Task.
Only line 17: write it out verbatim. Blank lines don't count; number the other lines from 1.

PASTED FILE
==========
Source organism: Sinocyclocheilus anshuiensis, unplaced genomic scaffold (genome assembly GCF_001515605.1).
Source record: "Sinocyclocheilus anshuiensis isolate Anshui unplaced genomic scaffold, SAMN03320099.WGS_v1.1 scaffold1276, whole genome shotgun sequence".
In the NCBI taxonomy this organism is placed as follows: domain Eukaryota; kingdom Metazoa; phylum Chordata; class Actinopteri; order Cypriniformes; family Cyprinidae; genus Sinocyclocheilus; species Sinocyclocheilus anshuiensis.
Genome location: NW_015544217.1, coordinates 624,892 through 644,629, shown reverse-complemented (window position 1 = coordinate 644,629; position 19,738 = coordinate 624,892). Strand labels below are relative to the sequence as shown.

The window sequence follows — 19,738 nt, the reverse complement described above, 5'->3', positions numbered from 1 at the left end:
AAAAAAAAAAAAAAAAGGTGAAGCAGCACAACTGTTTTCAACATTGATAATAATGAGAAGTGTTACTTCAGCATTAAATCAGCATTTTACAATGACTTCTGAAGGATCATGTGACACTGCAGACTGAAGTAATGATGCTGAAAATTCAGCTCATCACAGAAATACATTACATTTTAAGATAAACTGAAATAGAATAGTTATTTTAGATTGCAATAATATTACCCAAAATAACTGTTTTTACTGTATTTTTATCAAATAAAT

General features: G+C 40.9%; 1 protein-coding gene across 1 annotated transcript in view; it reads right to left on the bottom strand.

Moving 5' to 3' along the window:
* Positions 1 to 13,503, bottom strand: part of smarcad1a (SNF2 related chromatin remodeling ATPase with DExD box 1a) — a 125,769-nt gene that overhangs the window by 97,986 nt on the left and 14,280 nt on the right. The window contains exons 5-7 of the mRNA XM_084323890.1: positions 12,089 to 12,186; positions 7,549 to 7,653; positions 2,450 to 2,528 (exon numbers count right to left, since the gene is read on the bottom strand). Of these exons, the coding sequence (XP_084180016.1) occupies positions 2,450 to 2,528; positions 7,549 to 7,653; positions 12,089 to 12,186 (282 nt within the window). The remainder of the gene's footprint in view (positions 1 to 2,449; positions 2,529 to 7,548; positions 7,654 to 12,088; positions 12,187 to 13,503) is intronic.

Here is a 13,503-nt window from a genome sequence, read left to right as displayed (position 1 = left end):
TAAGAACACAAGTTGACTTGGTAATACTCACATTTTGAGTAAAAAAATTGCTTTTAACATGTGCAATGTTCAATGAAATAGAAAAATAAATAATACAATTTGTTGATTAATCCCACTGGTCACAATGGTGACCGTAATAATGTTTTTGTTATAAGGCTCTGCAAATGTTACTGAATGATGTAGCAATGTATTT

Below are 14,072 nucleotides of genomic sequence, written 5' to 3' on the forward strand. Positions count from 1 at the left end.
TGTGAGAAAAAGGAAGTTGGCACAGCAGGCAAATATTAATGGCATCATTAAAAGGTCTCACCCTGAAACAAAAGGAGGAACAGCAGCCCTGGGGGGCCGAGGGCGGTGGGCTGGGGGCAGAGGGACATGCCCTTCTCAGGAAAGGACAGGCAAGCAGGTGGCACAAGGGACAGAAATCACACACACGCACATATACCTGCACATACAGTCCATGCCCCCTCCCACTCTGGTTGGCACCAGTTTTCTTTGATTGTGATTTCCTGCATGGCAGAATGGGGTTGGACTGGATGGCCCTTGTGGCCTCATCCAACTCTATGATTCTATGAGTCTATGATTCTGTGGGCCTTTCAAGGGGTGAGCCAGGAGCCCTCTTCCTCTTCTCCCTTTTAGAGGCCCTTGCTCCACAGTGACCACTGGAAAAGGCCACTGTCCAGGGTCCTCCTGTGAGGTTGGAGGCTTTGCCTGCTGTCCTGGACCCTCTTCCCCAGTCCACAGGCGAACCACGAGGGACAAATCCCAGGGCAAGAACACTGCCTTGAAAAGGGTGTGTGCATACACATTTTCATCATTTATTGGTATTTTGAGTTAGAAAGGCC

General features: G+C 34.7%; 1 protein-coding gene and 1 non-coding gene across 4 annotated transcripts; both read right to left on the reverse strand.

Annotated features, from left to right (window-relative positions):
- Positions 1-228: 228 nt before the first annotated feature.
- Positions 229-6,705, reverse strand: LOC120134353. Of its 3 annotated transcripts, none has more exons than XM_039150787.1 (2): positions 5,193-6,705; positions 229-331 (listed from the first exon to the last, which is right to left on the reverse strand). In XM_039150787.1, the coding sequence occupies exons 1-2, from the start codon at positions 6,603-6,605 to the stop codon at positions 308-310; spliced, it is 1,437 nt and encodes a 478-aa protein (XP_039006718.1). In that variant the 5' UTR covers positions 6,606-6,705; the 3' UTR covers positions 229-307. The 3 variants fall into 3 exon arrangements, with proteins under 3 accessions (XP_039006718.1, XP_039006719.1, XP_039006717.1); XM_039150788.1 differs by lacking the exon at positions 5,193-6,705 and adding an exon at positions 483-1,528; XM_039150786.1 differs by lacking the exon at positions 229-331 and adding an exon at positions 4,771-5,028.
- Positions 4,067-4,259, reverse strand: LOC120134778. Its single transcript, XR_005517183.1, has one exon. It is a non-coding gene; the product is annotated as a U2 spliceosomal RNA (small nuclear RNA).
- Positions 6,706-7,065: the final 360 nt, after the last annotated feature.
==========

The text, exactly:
- Positions 229-6,705, reverse strand: LOC120134353. Of its 3 annotated transcripts, none has more exons than XM_039150787.1 (2): positions 5,193-6,705; positions 229-331 (listed from the first exon to the last, which is right to left on the reverse strand). In XM_039150787.1, the coding sequence occupies exons 1-2, from the start codon at positions 6,603-6,605 to the stop codon at positions 308-310; spliced, it is 1,437 nt and encodes a 478-aa protein (XP_039006718.1). In that variant the 5' UTR covers positions 6,606-6,705; the 3' UTR covers positions 229-307. The 3 variants fall into 3 exon arrangements, with proteins under 3 accessions (XP_039006718.1, XP_039006719.1, XP_039006717.1); XM_039150788.1 differs by lacking the exon at positions 5,193-6,705 and adding an exon at positions 483-1,528; XM_039150786.1 differs by lacking the exon at positions 229-331 and adding an exon at positions 4,771-5,028.